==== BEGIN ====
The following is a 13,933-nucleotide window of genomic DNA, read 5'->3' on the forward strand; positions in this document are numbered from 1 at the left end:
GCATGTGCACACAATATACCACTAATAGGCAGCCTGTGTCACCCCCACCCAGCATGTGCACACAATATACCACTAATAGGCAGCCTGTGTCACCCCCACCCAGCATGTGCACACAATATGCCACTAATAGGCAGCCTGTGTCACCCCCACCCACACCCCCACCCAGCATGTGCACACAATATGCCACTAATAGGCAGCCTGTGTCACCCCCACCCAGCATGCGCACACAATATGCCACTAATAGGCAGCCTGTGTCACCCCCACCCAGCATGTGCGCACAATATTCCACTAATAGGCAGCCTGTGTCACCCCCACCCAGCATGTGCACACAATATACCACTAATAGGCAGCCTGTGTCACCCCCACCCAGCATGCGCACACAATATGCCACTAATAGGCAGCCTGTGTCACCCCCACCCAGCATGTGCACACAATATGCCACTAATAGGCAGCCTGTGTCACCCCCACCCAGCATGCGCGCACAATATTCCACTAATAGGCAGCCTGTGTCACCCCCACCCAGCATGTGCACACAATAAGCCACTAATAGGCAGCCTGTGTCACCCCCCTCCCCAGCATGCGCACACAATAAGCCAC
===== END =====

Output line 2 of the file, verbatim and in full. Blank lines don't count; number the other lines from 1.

GCATGTGCACACAATATACCACTAATAGGCAGCCTGTGTCACCCCCACCCAGCATGTGCACACAATATACCACTAATAGGCAGCCTGTGTCACCCCCACCCAGCATGTGCACACAATATGCCACTAATAGGCAGCCTGTGTCACCCCCACCCACACCCCCACCCAGCATGTGCACACAATATGCCACTAATAGGCAGCCTGTGTCACCCCCACCCAGCATGCGCACACAATATGCCACTAATAGGCAGCCTGTGTCACCCCCACCCAGCATGTGCGCACAATATTCCACTAATAGGCAGCCTGTGTCACCCCCACCCAGCATGTGCACACAATATACCACTAATAGGCAGCCTGTGTCACCCCCACCCAGCATGCGCACACAATATGCCACTAATAGGCAGCCTGTGTCACCCCCACCCAGCATGTGCACACAATATGCCACTAATAGGCAGCCTGTGTCACCCCCACCCAGCATGCGCGCACAATATTCCACTAATAGGCAGCCTGTGTCACCCCCACCCAGCATGTGCACACAATAAGCCACTAATAGGCAGCCTGTGTCACCCCCCTCCCCAGCATGCGCACACAATAAGCCAC